Because a guitar soundboard is fixed along its edges and has a characteristic waisted shape with a large lower bout, there are only a certain number of ways in which it is free to vibrate. These are called “top modes”, and they are the same in every flat top guitar. Together they produce the sound we recognize as “guitar”.
NODES AND ANTINODES
First, some definitions. An object vibrating in a complex way, such as a guitar string, will show points of maximum movement, interspersed with stationary points.
In the case of a guitar string, the fixed point at each end is always a node, but an elastic string can support a number of different modes of vibration. Here is a diagram of the first four possible modes for a guitar string:
Points of maximum displacement from the string’s rest position (a straight line, of course) – are called antinodes. In the top diagram you can see four antinodes.
Points of no movement are called nodes. In the top diagram the string mode has five nodes.
The bottom picture shows the simplest, or fundamental mode with an node at each end and one antinode in the centre.
The number of antinodes is called the harmonic number n, so here we see n = 1, 2, 3, and 4.
A string has many higher modes available to it when plucked, but the higher the harmonic number the shorter-lived they are. This is why the attack when you pluck a string is vibrant and complex. As the string rings over time, the higher modes die out one by one, eventually leaving the fundamental by itself.
GUITAR TOP MODES OF VIBRATION
Flat top guitar soundboards also show an unvarying pattern in the ways that they are able to vibrate.
The diagrams in this section give a basic idea of how the soundboard of a guitar responds when it resonates at particular frequencies. The + sign indicates the maximum possible upwards deflection from the normal flat surface, and a – sign is a maximum downward deflection.
The dotted line each diagram is the node, the points that stay fixed during the vibration.
What’s important to realise is that all guitars with a flat, relatively thin soundboard show these modes. The main reason why different guitars sound different from each other (different timbre) is that while they all support these same modes they do it to different degrees.
As you look at the diagrams below, you can see how the soundboard bracing can have a huge effect on the guitar’s response.
The monopole is the simplest vibrational mode, and is associated with the the coupled air-cavity resonance frequency at around 150Hz. The top (and often the back) surface acts like a bellows forcing air in and out of the soundhole. 
The top monopole (one antinode), which is the lowest frequency “breathing” mode
It is possible to get a guitar soundbox to blow out a candle by placing the soundhole next to the flame and tapping the bridge firmly. This produces a puff of air that can blow the flame out.
THE CROSS DIPOLE
The cross dipole is a response to higher driving frequencies than the monopole, typically around 300Hz. There are two antinodes (hence “dipole”), and as one is moving up the other is moving down.
The cross dipole (two antinode) mode: each side of the lower bout vibrates separately and out of phase
THE LONG DIPOLE
The long dipole mode is typically found at about 400Hz. Again, there are two opposite-phase antinodes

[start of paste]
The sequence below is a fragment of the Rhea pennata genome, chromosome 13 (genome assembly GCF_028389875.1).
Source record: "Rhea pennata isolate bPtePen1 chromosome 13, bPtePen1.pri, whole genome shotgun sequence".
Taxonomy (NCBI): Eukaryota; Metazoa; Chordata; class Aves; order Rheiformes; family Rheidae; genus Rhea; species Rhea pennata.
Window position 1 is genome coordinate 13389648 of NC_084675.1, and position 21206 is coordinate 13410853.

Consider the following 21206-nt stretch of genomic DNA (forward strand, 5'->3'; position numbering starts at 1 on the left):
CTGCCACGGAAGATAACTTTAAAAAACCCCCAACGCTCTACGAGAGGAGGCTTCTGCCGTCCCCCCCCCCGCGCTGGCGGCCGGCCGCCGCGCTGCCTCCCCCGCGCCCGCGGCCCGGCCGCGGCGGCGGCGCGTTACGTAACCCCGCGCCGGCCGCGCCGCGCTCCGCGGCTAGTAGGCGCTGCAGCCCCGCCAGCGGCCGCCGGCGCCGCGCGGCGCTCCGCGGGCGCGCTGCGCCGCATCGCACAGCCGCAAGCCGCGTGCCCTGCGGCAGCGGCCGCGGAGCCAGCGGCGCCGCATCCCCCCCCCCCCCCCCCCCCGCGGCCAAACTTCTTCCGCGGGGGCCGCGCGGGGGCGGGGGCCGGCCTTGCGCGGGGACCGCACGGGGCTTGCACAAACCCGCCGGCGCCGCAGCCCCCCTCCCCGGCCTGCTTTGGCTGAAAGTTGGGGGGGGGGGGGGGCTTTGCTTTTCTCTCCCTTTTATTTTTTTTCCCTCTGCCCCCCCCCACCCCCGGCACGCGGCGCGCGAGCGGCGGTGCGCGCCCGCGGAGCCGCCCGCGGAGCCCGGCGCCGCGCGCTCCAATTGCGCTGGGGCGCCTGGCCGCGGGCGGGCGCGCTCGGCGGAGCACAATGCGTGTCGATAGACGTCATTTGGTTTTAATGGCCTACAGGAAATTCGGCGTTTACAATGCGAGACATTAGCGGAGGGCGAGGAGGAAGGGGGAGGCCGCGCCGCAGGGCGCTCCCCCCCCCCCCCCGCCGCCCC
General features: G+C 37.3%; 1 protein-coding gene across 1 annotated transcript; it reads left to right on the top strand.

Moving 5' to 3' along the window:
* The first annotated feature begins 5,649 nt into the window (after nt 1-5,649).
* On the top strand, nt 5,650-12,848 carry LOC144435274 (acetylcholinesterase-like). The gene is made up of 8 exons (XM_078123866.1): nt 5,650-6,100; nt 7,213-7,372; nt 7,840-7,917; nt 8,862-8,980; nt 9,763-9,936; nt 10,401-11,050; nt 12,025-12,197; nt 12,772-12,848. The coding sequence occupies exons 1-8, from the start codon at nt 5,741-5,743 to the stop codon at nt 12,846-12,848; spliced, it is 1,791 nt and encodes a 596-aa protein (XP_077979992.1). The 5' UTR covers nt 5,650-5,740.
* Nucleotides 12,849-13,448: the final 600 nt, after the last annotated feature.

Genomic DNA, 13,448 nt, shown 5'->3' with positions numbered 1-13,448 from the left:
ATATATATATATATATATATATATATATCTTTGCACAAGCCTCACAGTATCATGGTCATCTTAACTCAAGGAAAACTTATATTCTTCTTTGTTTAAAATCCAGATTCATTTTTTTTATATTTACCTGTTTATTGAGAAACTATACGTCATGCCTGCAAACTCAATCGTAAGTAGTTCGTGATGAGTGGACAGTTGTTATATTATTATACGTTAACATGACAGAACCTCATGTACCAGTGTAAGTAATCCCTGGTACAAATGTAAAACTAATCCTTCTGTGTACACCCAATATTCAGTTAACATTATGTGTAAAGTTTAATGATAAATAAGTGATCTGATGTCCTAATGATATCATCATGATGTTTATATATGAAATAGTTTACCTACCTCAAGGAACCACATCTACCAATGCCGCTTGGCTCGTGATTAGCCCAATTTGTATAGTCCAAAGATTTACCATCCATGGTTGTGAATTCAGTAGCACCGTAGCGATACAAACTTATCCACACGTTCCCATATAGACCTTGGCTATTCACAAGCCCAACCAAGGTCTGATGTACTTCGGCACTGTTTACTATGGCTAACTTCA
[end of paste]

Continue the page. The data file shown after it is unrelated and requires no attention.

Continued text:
The long dipole mode, where the two antinodes vibrate out of phase
THE CROSS TRIPOLE
The cross tripole mode is typically found at around 450Hz.
The cross tripole mode, the centre pole out of phase with the two outer ones
These simple diagrams represent only the briefest overview of the top modes, and there a further resonances at higher frequencies with as many as 8 antinodes.
But as for a string, the more complex the mode the shorter-lived it is. One reason a bowed instrument sounds different to a plucked one is that a bow provides a continuous supply of energy to the soundboard, and that tends to prolong the higher modes. The violin’s timbre is more complex than the guitar’s.
THE TOP BOUT
Notice in the diagrams above, the area of the soundboard near the soundhole is pretty inactive. No guitar is as simple as these diagrams, but the top bout area doesn’t contribute a great deal to the guitar’s sound because it is usually heavily braced to withstand the force on the neck trying to make the guitar fold into two.
One potential advantage of the double sound slot geometry is that it may free up more of the upper bout to contribute to the guitar’s sound.
A NOTE OF CAUTION
If you look into this on line, you may come across diagrams showing different and more complex modes derived from Chladni plates. These are metal plates set vibrating by using a violin bow.
The patterns you see from Chladni plates will be different from the ones I’ve just shown simply because a Chladni plate has free edges, whereas a guitar soundboard is connected to the rest of the soundbox all around its edge.
Different guitars have different timbres largely because each instrument has its own particular balance between the top modes produced, both in strength and frequency. The differences are mainly due to the top bracing system used, the mass of the soundboard, its stiffness – and, as we have now seen, by the soundhole geometry.
In my opinion, the material used for the back and sides has only a subtle effect on the sound produced by a guitar, compared with the properties of the soundboard. Many would disagree, and I am happy to concede that others may have a better ear than mine.
These points of maximum displacement from rest in either direction are called “antinodes”.
 In fact there are three separate frequencies associated with this mode, as explained by Gore and Gilet (Contemporary Acoustic Guitar Design, P1-82). The reason behind this is beyond a simple description of top modes.
Two oscillators moving in step are “in phase”; if moving in the opposite sense they are “out of phase”. These differences are measured by “phase angle” where a complete cycle of vibration is 360 degrees, half a cycle is 180 degrees, and so on.